I recently joined mayors from across the country to sign the Mayors’ Compact to Combat Hate, Extremism and Bigotry. The effort is led by the Anti-Defamation League and U.S. Conference of Mayors.
The Mayors’ Compact has 10 components:
*Expressly rejecting extremism, white supremacy and all forms of bigotry
*Denouncing all acts of hate wherever they occur
*Ensuring public safety while protecting free speech and other basic constitutional rights
*Calling for fully-restored law enforcement and civil rights investigations of domestic terrorism and hate crimes
*Elevating and prioritizing anti-bias and anti-hate programs in our nation’s schools
*Supporting targeted communities and bringing together civic and community leaders to build trust
*Celebrating diversity, promoting inclusivity and challenging bias
*Promoting law enforcement training on responding to and reporting hate incidents, hate crimes and domestic terrorism
*Encouraging residents in their communities to report hate incidents and crimes, including using hotlines and online tools
*Maintaining civil rights enforcement and strengthening hate crime laws when necessary
There is no place for the hate and division we’re experiencing as a nation and it must stop. We have to be committed to finding solutions to differences and promote the fundamental principles of justice and equality. I’m proud to stand with other mayors as we speak out against hate, extremism and bigotry and want our respective communities to know we value all human life.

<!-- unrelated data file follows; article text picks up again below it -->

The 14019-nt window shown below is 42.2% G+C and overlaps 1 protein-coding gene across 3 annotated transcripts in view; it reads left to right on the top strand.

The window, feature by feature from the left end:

I also want to take this opportunity to update you on the future of bridge repair and maintenance projects in the City of Fort Wayne.
New Haven Mayor Terry McDonald and I recently announced that beginning in 2018 New Haven and Fort Wayne will assume direct bridge repair and maintenance responsibilities for our respective cities.
The new arrangement between Fort Wayne and New Haven will provide both communities with more flexibility and direction on when and how to invest in the bridge maintenance projects and initiatives that will have the most benefit to taxpayers.
The interlocal agreement that currently exists between Allen County and several municipalities expires in October. Under that agreement, Fort Wayne and New Haven pay Allen County each year for bridge repairs and maintenance. In 2017, Fort Wayne paid $1.35 million and New Haven provided $70,000. The new request from Allen County to Fort Wayne for 2018 is approximately $2.7 million and almost $470,000 for New Haven, both considerable increases.
Thriving cities must have an infrastructure system that works effectively for residents and businesses. Preserving our bridges will be an important component of the overall strategy to make needed investments in our transportation network. A strong commitment to enhancing local infrastructure assists us in our efforts to be a point of destination city for economic development opportunities, job growth and unique quality of life amenities.
There are 95 bridges in Fort Wayne city limits and 20 bridges in New Haven. Future projects will be determined in the coming months.
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